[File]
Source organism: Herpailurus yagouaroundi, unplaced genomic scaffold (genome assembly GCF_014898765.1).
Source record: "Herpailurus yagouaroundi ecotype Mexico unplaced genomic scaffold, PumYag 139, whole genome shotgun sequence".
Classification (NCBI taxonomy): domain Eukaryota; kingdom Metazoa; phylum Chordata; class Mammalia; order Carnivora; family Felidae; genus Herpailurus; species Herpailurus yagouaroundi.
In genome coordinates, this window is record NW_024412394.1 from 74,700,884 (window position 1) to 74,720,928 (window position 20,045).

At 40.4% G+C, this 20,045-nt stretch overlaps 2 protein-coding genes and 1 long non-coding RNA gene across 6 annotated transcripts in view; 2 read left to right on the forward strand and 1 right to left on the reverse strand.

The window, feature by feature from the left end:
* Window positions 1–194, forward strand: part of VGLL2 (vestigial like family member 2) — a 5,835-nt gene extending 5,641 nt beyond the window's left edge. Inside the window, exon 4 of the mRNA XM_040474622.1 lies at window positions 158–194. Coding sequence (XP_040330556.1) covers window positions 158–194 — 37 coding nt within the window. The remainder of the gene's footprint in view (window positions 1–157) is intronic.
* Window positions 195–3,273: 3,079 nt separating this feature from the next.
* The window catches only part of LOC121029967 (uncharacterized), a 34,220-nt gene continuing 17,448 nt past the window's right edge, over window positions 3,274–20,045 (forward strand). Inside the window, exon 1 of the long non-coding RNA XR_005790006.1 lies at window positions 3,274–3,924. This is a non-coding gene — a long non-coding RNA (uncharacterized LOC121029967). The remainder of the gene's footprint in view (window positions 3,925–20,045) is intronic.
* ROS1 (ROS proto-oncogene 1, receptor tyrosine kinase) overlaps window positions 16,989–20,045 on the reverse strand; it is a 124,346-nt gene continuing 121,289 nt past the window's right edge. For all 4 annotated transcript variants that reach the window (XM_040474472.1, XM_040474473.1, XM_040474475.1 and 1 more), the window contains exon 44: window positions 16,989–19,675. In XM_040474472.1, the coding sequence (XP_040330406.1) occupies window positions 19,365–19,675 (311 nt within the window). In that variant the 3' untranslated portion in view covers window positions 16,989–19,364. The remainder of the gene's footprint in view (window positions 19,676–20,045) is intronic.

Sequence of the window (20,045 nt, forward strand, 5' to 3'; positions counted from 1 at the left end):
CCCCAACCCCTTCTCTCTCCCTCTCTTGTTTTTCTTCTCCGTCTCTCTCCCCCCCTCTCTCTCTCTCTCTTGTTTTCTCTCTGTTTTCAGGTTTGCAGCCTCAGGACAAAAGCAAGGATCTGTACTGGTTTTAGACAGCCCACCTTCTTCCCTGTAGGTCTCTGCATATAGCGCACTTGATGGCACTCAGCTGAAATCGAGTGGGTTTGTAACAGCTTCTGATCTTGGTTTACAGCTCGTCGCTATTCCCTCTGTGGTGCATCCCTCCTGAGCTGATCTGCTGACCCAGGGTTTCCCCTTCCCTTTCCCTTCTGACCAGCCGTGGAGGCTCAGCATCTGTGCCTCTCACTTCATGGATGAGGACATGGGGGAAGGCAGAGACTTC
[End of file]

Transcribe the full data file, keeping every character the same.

Source organism: Herpailurus yagouaroundi, unplaced genomic scaffold (genome assembly GCF_014898765.1).
Source record: "Herpailurus yagouaroundi ecotype Mexico unplaced genomic scaffold, PumYag 139, whole genome shotgun sequence".
Classification (NCBI taxonomy): domain Eukaryota; kingdom Metazoa; phylum Chordata; class Mammalia; order Carnivora; family Felidae; genus Herpailurus; species Herpailurus yagouaroundi.
In genome coordinates, this window is record NW_024412394.1 from 74,700,884 (window position 1) to 74,720,928 (window position 20,045).

At 40.4% G+C, this 20,045-nt stretch overlaps 2 protein-coding genes and 1 long non-coding RNA gene across 6 annotated transcripts in view; 2 read left to right on the forward strand and 1 right to left on the reverse strand.

The window, feature by feature from the left end:
* Window positions 1–194, forward strand: part of VGLL2 (vestigial like family member 2) — a 5,835-nt gene extending 5,641 nt beyond the window's left edge. Inside the window, exon 4 of the mRNA XM_040474622.1 lies at window positions 158–194. Coding sequence (XP_040330556.1) covers window positions 158–194 — 37 coding nt within the window. The remainder of the gene's footprint in view (window positions 1–157) is intronic.
* Window positions 195–3,273: 3,079 nt separating this feature from the next.
* The window catches only part of LOC121029967 (uncharacterized), a 34,220-nt gene continuing 17,448 nt past the window's right edge, over window positions 3,274–20,045 (forward strand). Inside the window, exon 1 of the long non-coding RNA XR_005790006.1 lies at window positions 3,274–3,924. This is a non-coding gene — a long non-coding RNA (uncharacterized LOC121029967). The remainder of the gene's footprint in view (window positions 3,925–20,045) is intronic.
* ROS1 (ROS proto-oncogene 1, receptor tyrosine kinase) overlaps window positions 16,989–20,045 on the reverse strand; it is a 124,346-nt gene continuing 121,289 nt past the window's right edge. For all 4 annotated transcript variants that reach the window (XM_040474472.1, XM_040474473.1, XM_040474475.1 and 1 more), the window contains exon 44: window positions 16,989–19,675. In XM_040474472.1, the coding sequence (XP_040330406.1) occupies window positions 19,365–19,675 (311 nt within the window). In that variant the 3' untranslated portion in view covers window positions 16,989–19,364. The remainder of the gene's footprint in view (window positions 19,676–20,045) is intronic.

Sequence of the window (20,045 nt, forward strand, 5' to 3'; positions counted from 1 at the left end):
CCCCAACCCCTTCTCTCTCCCTCTCTTGTTTTTCTTCTCCGTCTCTCTCCCCCCCTCTCTCTCTCTCTCTTGTTTTCTCTCTGTTTTCAGGTTTGCAGCCTCAGGACAAAAGCAAGGATCTGTACTGGTTTTAGACAGCCCACCTTCTTCCCTGTAGGTCTCTGCATATAGCGCACTTGATGGCACTCAGCTGAAATCGAGTGGGTTTGTAACAGCTTCTGATCTTGGTTTACAGCTCGTCGCTATTCCCTCTGTGGTGCATCCCTCCTGAGCTGATCTGCTGACCCAGGGTTTCCCCTTCCCTTTCCCTTCTGACCAGCCGTGGAGGCTCAGCATCTGTGCCTCTCACTTCATGGATGAGGACATGGGGGAAGGCAGAGACTTC